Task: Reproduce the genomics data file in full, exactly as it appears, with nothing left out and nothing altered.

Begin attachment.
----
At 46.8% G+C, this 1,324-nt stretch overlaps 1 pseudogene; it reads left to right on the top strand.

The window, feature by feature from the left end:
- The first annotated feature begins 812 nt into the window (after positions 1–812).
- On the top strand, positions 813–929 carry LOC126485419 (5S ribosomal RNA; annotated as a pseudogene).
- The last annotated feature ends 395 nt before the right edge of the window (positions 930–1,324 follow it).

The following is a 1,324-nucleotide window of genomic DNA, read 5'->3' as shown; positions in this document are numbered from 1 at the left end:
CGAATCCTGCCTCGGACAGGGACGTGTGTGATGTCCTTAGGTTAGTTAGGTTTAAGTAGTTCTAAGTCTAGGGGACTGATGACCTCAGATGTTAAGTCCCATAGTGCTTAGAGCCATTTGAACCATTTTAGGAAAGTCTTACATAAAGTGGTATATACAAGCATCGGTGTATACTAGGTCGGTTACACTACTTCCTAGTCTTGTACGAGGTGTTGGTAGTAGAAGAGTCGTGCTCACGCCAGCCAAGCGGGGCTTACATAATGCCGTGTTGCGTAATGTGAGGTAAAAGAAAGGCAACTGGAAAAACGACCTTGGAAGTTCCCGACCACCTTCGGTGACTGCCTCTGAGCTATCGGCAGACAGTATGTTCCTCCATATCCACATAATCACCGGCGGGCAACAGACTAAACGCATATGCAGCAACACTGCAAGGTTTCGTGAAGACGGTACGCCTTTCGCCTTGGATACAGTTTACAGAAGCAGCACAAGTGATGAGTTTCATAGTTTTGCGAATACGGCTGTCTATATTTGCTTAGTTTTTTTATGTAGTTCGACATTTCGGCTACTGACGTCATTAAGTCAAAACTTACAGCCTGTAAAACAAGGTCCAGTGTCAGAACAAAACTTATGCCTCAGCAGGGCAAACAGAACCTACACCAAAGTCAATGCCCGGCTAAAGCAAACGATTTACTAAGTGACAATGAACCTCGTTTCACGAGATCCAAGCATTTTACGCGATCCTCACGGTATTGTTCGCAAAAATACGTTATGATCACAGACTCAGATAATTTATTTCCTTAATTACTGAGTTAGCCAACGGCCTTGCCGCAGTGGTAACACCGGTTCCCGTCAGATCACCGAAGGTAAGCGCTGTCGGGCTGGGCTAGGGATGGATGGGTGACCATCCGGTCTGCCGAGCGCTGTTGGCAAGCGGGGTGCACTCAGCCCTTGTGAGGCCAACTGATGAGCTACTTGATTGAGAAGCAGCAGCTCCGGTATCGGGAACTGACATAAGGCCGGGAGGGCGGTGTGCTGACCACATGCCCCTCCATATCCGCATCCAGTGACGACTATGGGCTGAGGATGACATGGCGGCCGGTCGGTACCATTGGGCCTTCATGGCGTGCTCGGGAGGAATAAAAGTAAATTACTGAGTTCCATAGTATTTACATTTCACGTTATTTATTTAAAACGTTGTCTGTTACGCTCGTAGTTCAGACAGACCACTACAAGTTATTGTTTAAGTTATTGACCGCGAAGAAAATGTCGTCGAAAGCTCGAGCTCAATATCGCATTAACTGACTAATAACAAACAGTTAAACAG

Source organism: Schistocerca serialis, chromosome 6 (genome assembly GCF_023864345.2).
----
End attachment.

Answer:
At 46.8% G+C, this 1,324-nt stretch overlaps 1 pseudogene; it reads left to right on the top strand.

The window, feature by feature from the left end:
- The first annotated feature begins 812 nt into the window (after positions 1–812).
- On the top strand, positions 813–929 carry LOC126485419 (5S ribosomal RNA; annotated as a pseudogene).
- The last annotated feature ends 395 nt before the right edge of the window (positions 930–1,324 follow it).

The following is a 1,324-nucleotide window of genomic DNA, read 5'->3' as shown; positions in this document are numbered from 1 at the left end:
CGAATCCTGCCTCGGACAGGGACGTGTGTGATGTCCTTAGGTTAGTTAGGTTTAAGTAGTTCTAAGTCTAGGGGACTGATGACCTCAGATGTTAAGTCCCATAGTGCTTAGAGCCATTTGAACCATTTTAGGAAAGTCTTACATAAAGTGGTATATACAAGCATCGGTGTATACTAGGTCGGTTACACTACTTCCTAGTCTTGTACGAGGTGTTGGTAGTAGAAGAGTCGTGCTCACGCCAGCCAAGCGGGGCTTACATAATGCCGTGTTGCGTAATGTGAGGTAAAAGAAAGGCAACTGGAAAAACGACCTTGGAAGTTCCCGACCACCTTCGGTGACTGCCTCTGAGCTATCGGCAGACAGTATGTTCCTCCATATCCACATAATCACCGGCGGGCAACAGACTAAACGCATATGCAGCAACACTGCAAGGTTTCGTGAAGACGGTACGCCTTTCGCCTTGGATACAGTTTACAGAAGCAGCACAAGTGATGAGTTTCATAGTTTTGCGAATACGGCTGTCTATATTTGCTTAGTTTTTTTATGTAGTTCGACATTTCGGCTACTGACGTCATTAAGTCAAAACTTACAGCCTGTAAAACAAGGTCCAGTGTCAGAACAAAACTTATGCCTCAGCAGGGCAAACAGAACCTACACCAAAGTCAATGCCCGGCTAAAGCAAACGATTTACTAAGTGACAATGAACCTCGTTTCACGAGATCCAAGCATTTTACGCGATCCTCACGGTATTGTTCGCAAAAATACGTTATGATCACAGACTCAGATAATTTATTTCCTTAATTACTGAGTTAGCCAACGGCCTTGCCGCAGTGGTAACACCGGTTCCCGTCAGATCACCGAAGGTAAGCGCTGTCGGGCTGGGCTAGGGATGGATGGGTGACCATCCGGTCTGCCGAGCGCTGTTGGCAAGCGGGGTGCACTCAGCCCTTGTGAGGCCAACTGATGAGCTACTTGATTGAGAAGCAGCAGCTCCGGTATCGGGAACTGACATAAGGCCGGGAGGGCGGTGTGCTGACCACATGCCCCTCCATATCCGCATCCAGTGACGACTATGGGCTGAGGATGACATGGCGGCCGGTCGGTACCATTGGGCCTTCATGGCGTGCTCGGGAGGAATAAAAGTAAATTACTGAGTTCCATAGTATTTACATTTCACGTTATTTATTTAAAACGTTGTCTGTTACGCTCGTAGTTCAGACAGACCACTACAAGTTATTGTTTAAGTTATTGACCGCGAAGAAAATGTCGTCGAAAGCTCGAGCTCAATATCGCATTAACTGACTAATAACAAACAGTTAAACAG

Source organism: Schistocerca serialis, chromosome 6 (genome assembly GCF_023864345.2).